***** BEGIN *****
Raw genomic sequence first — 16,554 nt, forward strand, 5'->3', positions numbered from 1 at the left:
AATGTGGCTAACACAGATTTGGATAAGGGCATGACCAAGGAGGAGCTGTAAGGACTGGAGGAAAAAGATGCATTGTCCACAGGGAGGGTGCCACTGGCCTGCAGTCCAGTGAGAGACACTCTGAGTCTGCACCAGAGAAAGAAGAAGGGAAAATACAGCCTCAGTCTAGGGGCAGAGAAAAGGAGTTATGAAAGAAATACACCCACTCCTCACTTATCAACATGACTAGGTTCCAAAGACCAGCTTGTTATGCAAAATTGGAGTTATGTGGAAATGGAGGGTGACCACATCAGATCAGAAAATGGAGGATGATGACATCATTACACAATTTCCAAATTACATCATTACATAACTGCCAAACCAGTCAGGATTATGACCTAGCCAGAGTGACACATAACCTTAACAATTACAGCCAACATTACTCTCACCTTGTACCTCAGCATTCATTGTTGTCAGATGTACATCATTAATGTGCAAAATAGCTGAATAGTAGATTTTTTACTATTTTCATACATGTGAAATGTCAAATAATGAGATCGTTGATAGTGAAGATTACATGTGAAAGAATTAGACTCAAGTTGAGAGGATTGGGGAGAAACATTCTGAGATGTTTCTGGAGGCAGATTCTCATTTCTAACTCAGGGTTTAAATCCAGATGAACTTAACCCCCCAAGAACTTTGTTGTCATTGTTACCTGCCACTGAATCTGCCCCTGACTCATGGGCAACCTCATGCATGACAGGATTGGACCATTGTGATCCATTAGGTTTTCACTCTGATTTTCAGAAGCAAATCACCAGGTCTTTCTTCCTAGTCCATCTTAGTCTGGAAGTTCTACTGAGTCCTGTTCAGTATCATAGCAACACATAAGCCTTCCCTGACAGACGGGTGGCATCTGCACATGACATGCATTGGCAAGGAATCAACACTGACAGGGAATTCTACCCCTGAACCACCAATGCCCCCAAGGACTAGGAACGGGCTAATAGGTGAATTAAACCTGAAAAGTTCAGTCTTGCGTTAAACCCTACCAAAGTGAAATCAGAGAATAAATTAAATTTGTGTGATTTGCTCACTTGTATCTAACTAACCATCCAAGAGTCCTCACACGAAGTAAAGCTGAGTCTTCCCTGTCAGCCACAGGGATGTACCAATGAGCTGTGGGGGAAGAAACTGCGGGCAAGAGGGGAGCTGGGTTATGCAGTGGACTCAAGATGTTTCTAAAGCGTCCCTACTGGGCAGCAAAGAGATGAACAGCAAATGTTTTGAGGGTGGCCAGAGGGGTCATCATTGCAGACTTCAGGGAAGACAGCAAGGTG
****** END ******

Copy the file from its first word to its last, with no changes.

Raw genomic sequence first — 16,554 nt, forward strand, 5'->3', positions numbered from 1 at the left:
AATGTGGCTAACACAGATTTGGATAAGGGCATGACCAAGGAGGAGCTGTAAGGACTGGAGGAAAAAGATGCATTGTCCACAGGGAGGGTGCCACTGGCCTGCAGTCCAGTGAGAGACACTCTGAGTCTGCACCAGAGAAAGAAGAAGGGAAAATACAGCCTCAGTCTAGGGGCAGAGAAAAGGAGTTATGAAAGAAATACACCCACTCCTCACTTATCAACATGACTAGGTTCCAAAGACCAGCTTGTTATGCAAAATTGGAGTTATGTGGAAATGGAGGGTGACCACATCAGATCAGAAAATGGAGGATGATGACATCATTACACAATTTCCAAATTACATCATTACATAACTGCCAAACCAGTCAGGATTATGACCTAGCCAGAGTGACACATAACCTTAACAATTACAGCCAACATTACTCTCACCTTGTACCTCAGCATTCATTGTTGTCAGATGTACATCATTAATGTGCAAAATAGCTGAATAGTAGATTTTTTACTATTTTCATACATGTGAAATGTCAAATAATGAGATCGTTGATAGTGAAGATTACATGTGAAAGAATTAGACTCAAGTTGAGAGGATTGGGGAGAAACATTCTGAGATGTTTCTGGAGGCAGATTCTCATTTCTAACTCAGGGTTTAAATCCAGATGAACTTAACCCCCCAAGAACTTTGTTGTCATTGTTACCTGCCACTGAATCTGCCCCTGACTCATGGGCAACCTCATGCATGACAGGATTGGACCATTGTGATCCATTAGGTTTTCACTCTGATTTTCAGAAGCAAATCACCAGGTCTTTCTTCCTAGTCCATCTTAGTCTGGAAGTTCTACTGAGTCCTGTTCAGTATCATAGCAACACATAAGCCTTCCCTGACAGACGGGTGGCATCTGCACATGACATGCATTGGCAAGGAATCAACACTGACAGGGAATTCTACCCCTGAACCACCAATGCCCCCAAGGACTAGGAACGGGCTAATAGGTGAATTAAACCTGAAAAGTTCAGTCTTGCGTTAAACCCTACCAAAGTGAAATCAGAGAATAAATTAAATTTGTGTGATTTGCTCACTTGTATCTAACTAACCATCCAAGAGTCCTCACACGAAGTAAAGCTGAGTCTTCCCTGTCAGCCACAGGGATGTACCAATGAGCTGTGGGGGAAGAAACTGCGGGCAAGAGGGGAGCTGGGTTATGCAGTGGACTCAAGATGTTTCTAAAGCGTCCCTACTGGGCAGCAAAGAGATGAACAGCAAATGTTTTGAGGGTGGCCAGAGGGGTCATCATTGCAGACTTCAGGGAAGACAGCAAGGTG